"A lawn, close-clipped & pale,
Studded with flowers."
Chionodoxa forbesii 'Pink Giant' would seem to be a misnomer for this 1947 cultivar, since its pale lavender-pink blooms are actually smaller than those on the natural blue Glory-of-the-Snow.
It probably got designated "Giant" not for its tiny size, but because of the old species name C. gigantea, which it was called before it was called C. luciliae, which is now supplanted by C. forbesii though many bulb packagers still list them by the outdated name C. luciliae.
In an article about Glory-of-the-Snow, the commentator said it was one of the least appreciated & underrated of the minor bulbs. One reason it is underappreciated, I would suggest, is because of the overly broad recommendation that they be planted in partial shade.
Here on Puget Sound, at least, they do vastly better with full morning sun, or a long day of dappled sunlight. But we believed the recommendation that they be given shade, resulting in such sub-par performance that if I hadn't also planted some of the blue ones in a sunny spot, & seen them perform beautifully, I would just have assumed their lack of popularity was due to their crappy appearance.
They're supposed to do well in full sun or partial shade, in zones three through eight. Since we're in USDA Zone 8, which is the warmest end of their tolerances, I had assumed these bulbs would be particularly ammenable to part shade, but this turned out to be a bad judgement.
Sunlight on the Northwest coast is mild compared to inland or further south. So for two bloom seasons running, our shaded 'Pink Giant' Glory-of-the-Snow produced foliage that was thin, gangly, untidy, & of mediocre appearance, but worse, the stems would not hold the flowers up well enough, so that as soon as the buds opened, often the flowers would tumble petals-down onto the soil.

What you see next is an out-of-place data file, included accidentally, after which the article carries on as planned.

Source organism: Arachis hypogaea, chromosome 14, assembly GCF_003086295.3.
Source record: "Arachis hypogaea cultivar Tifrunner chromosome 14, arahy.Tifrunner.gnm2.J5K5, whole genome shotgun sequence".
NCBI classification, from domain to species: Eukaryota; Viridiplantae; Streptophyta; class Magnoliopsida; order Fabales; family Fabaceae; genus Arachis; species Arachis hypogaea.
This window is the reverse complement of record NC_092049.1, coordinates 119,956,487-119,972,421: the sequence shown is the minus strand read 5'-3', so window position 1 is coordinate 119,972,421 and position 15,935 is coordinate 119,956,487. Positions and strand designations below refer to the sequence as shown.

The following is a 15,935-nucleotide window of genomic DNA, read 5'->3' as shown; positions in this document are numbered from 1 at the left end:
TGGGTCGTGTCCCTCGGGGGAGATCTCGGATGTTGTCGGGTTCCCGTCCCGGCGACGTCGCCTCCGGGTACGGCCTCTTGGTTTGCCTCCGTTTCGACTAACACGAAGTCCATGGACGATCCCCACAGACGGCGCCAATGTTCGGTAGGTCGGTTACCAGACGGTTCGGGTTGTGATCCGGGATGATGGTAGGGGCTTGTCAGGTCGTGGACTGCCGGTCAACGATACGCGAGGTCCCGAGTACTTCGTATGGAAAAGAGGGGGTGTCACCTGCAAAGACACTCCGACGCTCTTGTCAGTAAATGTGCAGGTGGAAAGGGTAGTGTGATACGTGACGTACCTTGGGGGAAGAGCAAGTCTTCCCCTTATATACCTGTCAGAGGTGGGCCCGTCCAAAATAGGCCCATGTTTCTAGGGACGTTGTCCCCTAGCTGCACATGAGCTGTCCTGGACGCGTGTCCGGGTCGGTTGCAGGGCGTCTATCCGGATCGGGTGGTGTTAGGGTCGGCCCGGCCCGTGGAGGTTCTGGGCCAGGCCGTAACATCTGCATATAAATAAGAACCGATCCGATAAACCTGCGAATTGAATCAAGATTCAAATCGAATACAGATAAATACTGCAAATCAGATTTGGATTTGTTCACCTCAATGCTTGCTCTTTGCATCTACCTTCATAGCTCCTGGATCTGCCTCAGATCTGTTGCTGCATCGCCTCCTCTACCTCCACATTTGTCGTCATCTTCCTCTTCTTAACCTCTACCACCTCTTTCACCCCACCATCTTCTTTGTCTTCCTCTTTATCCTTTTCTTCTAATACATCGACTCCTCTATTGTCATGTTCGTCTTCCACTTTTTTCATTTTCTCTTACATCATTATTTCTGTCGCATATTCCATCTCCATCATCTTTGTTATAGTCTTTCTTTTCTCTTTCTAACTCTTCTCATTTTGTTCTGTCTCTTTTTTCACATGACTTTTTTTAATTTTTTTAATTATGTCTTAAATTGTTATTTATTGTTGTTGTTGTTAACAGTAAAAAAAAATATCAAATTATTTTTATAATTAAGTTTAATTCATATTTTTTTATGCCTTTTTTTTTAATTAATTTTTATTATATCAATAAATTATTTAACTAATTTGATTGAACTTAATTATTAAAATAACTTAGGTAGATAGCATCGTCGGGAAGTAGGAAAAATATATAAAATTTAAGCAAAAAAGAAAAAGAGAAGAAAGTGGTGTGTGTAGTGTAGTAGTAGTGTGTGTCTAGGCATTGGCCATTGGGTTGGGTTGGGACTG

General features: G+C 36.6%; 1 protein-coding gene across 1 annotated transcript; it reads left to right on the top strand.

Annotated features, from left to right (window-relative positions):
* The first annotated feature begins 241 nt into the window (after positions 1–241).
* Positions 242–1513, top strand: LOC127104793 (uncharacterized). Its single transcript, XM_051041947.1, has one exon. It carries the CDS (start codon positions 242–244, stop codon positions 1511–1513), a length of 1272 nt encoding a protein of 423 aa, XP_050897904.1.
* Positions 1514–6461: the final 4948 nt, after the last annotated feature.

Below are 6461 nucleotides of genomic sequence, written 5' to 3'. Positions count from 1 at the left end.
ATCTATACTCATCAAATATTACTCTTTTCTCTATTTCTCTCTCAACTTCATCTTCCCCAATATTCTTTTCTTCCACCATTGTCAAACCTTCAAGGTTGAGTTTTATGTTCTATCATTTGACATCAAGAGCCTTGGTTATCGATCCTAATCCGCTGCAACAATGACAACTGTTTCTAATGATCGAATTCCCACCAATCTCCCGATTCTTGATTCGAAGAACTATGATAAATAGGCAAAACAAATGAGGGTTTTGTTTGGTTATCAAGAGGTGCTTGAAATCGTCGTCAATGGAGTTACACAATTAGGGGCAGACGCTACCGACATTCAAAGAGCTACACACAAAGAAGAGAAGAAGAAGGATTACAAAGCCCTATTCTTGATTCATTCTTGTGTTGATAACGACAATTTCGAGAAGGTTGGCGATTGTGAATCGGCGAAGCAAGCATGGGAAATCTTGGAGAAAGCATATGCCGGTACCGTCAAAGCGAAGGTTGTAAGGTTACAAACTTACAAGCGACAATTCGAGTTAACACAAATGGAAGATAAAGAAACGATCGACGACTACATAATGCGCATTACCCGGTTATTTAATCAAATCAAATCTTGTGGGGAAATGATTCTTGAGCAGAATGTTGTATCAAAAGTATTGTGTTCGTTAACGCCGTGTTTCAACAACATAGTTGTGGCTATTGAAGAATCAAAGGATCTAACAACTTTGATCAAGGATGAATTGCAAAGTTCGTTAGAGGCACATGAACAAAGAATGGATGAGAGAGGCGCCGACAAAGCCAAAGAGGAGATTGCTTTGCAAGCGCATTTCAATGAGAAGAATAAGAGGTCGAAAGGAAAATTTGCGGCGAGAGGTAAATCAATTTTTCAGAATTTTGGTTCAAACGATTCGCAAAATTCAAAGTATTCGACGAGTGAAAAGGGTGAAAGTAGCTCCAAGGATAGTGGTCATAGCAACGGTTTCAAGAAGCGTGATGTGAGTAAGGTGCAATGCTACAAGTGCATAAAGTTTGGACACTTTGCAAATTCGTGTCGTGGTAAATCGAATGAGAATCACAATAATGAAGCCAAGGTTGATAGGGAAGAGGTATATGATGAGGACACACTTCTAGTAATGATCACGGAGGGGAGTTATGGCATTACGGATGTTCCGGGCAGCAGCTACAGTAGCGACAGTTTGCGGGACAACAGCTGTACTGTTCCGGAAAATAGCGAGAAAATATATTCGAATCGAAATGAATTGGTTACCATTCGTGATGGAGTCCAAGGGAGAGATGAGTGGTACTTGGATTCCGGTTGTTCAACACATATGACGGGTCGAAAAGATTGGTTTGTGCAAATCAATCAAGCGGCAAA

Striving to get better results, we last year (autumn 2003) planted another batch of Chionodoxa bulbs, the newer ones placed in a greater amount of sunlight, hoping they wouldn't be so floppy. The new drift was supposed to be a mixed selection of 'Pink Giant,' the natural blue, & the pure white 'Alba,' but for some reason only blue ones sprang up the following spring. They bloomed a bit later than the shaded patches, but they were vastly more pleasing & floriferous. Now that I know for sure they do need half-sun to look their best, I plan to plant more of them in appropriate locations, especially at lawn-margins so that they will help blur where the gardens end & sod begins.
As they bloom mid-March & into April, & a lawn can't be mowed until after post-bloom foliage of crocuses & glory-of-the-snow are turning yellow five weeks later, trying to get bulbs to naturalize in lawns means not doing the first spring mowing until late May, or when the grass is a foot tall. One reason people often fail to get such bulbs established in lawns is because they mow too soon in spring, & with the leaves prematurely mowed along with the lawn, the bulbs cannot recharge & produce offsets.
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